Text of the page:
The 24-hour journey to Kilimanjaro airport felt like one giant leap of faith. Tearfully bidding farewell to my husband at Pearson airport in Toronto, I knew very little about where I would stay or what I would be doing when I landed on a continent I had never visited. I arrived at night in a city with few paved roads and fewer street lights in an unmarked United Nations van complete with armed guard. Thus began my summer as a chambers intern at the International Criminal Tribunal for Rwanda in Arusha, Tanzania.
The following day, I was part of an army of interns from North America, Europe, and Africa that poured into the Arusha International Conference Centre. While I was very excited to receive my official UN credentials, I have to admit that I was slightly less excited about my assignment. I learned that I was the only intern assigned to Ngirabatware, a single-accused case [Augustin Ngirabatware, former Rwandan minister of Planning, facing charges of genocide and serious violations of international humanitarian law] which is not particularly novel and which was neither sitting nor in the judgment-drafting phase when I arrived.
Having arrived during a recess in the trial proceedings, I wouldn’t get to help determine anyone’s guilt nor would I get to wear one of those funny black robes! Due to all of these factors, my assignment did not, initially, seem particularly exciting. Luckily, I could not have been more wrong.
The exceedingly friendly American who walked me up to my shared office on the 7th floor turned out to be my outstandingly hard-working supervisor. Partially due to his efforts to give me interesting and challenging work, my internship at the ICTR turned out to be absolutely wonderful.
For my entire internship, the Ngirabatware trial was on a recess, which granted additional time to the prosecution for its case-in-chief. This extra time was deemed necessary because of the defence’s piecemeal disclosure of specific information on the alibi. As a result, our team was inundated with procedural motions from both parties during my entire stay.
While many interns spent the majority of their summer reading through witness testimony, I spent most of my time at the ICTR assisting in the preparation of decisions on motions for certification, reconsideration, judicial notice, and varying of the witness list.
While this may not sound exhilarating, my work in chambers gave me the opportunity to learn an enormous amount about the rules of procedure and evidence as well as the statute of the tribunal. It was fascinating to learn first-hand about the difficulties which arise in international criminal law regarding the protection and movement of witnesses, issues of notice, hearsay evidence, and so forth.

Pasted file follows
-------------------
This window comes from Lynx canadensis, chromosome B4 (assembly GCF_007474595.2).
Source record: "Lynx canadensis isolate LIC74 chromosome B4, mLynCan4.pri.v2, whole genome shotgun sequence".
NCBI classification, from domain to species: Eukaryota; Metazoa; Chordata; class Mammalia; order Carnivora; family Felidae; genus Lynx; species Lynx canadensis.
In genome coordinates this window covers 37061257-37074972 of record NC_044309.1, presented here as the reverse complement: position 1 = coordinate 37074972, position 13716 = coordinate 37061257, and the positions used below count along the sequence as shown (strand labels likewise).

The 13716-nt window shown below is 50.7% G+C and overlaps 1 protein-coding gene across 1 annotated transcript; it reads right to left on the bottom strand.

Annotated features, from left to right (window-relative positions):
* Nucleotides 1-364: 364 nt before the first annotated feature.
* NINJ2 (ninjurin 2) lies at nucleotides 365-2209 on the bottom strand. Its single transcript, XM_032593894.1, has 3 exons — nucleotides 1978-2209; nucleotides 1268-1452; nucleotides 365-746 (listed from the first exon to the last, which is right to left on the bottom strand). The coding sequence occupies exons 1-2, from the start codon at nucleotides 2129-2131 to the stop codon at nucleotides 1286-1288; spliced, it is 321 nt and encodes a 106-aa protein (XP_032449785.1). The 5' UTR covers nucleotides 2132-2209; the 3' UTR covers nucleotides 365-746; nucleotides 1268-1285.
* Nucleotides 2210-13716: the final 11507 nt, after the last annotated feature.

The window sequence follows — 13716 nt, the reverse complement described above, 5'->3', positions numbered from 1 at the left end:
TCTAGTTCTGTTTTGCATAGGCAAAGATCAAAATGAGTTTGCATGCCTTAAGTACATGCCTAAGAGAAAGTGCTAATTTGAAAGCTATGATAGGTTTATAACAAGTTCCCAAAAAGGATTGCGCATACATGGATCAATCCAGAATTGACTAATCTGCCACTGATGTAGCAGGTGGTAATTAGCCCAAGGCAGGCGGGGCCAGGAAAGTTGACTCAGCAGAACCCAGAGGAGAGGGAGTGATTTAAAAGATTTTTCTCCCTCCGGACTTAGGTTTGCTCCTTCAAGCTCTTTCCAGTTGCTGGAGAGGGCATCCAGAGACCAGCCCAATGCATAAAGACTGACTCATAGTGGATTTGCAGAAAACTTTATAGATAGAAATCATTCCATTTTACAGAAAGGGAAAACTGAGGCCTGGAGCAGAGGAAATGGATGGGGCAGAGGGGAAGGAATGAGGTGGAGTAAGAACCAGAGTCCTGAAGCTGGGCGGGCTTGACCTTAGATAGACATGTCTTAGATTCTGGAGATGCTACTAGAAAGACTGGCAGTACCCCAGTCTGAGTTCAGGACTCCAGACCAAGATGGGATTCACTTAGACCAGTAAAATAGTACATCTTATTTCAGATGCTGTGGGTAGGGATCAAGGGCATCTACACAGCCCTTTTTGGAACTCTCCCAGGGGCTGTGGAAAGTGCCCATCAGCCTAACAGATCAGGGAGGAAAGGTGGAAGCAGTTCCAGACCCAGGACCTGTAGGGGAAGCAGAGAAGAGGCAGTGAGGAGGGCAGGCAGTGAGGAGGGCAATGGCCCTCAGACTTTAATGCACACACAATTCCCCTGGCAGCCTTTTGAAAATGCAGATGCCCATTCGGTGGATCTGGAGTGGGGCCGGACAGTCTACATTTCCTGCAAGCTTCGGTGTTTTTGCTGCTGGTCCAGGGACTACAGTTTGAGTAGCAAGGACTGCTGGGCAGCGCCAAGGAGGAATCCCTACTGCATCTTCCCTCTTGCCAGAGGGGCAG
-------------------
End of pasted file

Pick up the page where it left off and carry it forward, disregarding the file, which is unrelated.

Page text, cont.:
Though I hadn’t yet studied evidence, my supervisor was unbelievably helpful and patient while teaching me what I needed to know in order to assist in the drafting process.
In addition, because the Ngirabatware team is so small, I had the opportunity to work closely alongside an amazing panel of judges. I sat in numerous deliberations and often provided ad hoc translations between English and French for the benefit of the team. This particular task forced me to quickly expand my French legal vocabulary. I also had the opportunity to draft several memoranda on legal questions requiring significant research in the jurisprudence of the tribunal.
Aside from my actual assignments, it was fascinating to observe how this experiment in international criminal law works behind the scenes. Besides the obviously important mandate to ensure the perpetrators of the Rwandan genocide do not enjoy impunity, there is a real sense in the chambers of the tribunal that the work there is laying a foundation for a broader system of international criminal law which will end impunity elsewhere.
While the International Criminal Tribunal for the former Yugoslavia receives much more media attention than the ICTR, the ICTR has already established a vital legacy including the first-ever enforcement of the 1948 Convention on the Prevention and Punishment of the Crime of Genocide.
During my time living and working in Tanzania, I had the opportunity to explore and see a bit of the country. Local excursions I embarked on in and around Arusha included trips to orphanages and an organic coffee shamba, a camel safari, and canoeing on a crater lake surrounded by sacred caves. I took advantage of long weekends, using them to labour all the way to the top of Mt. Meru, explore Stone Town, lounge on a beach in Zanzibar, and take a safari through the Serengeti and Ngorongoro Crater.
Overall, my experience at the ICTR was unbelievable, and one which I know will significantly shape my future work as a lawyer. This summer, I had the opportunity to live in Africa and work for the United Nations — two dreams I could not have imagined being realized so soon when I arrived at the faculty of law not even knowing what “1L” meant just one year ago.
Morgan Sim is a second-year student at the University of Toronto Faculty of Law. This article originally appeared in the October 2010 issue of Rights Review.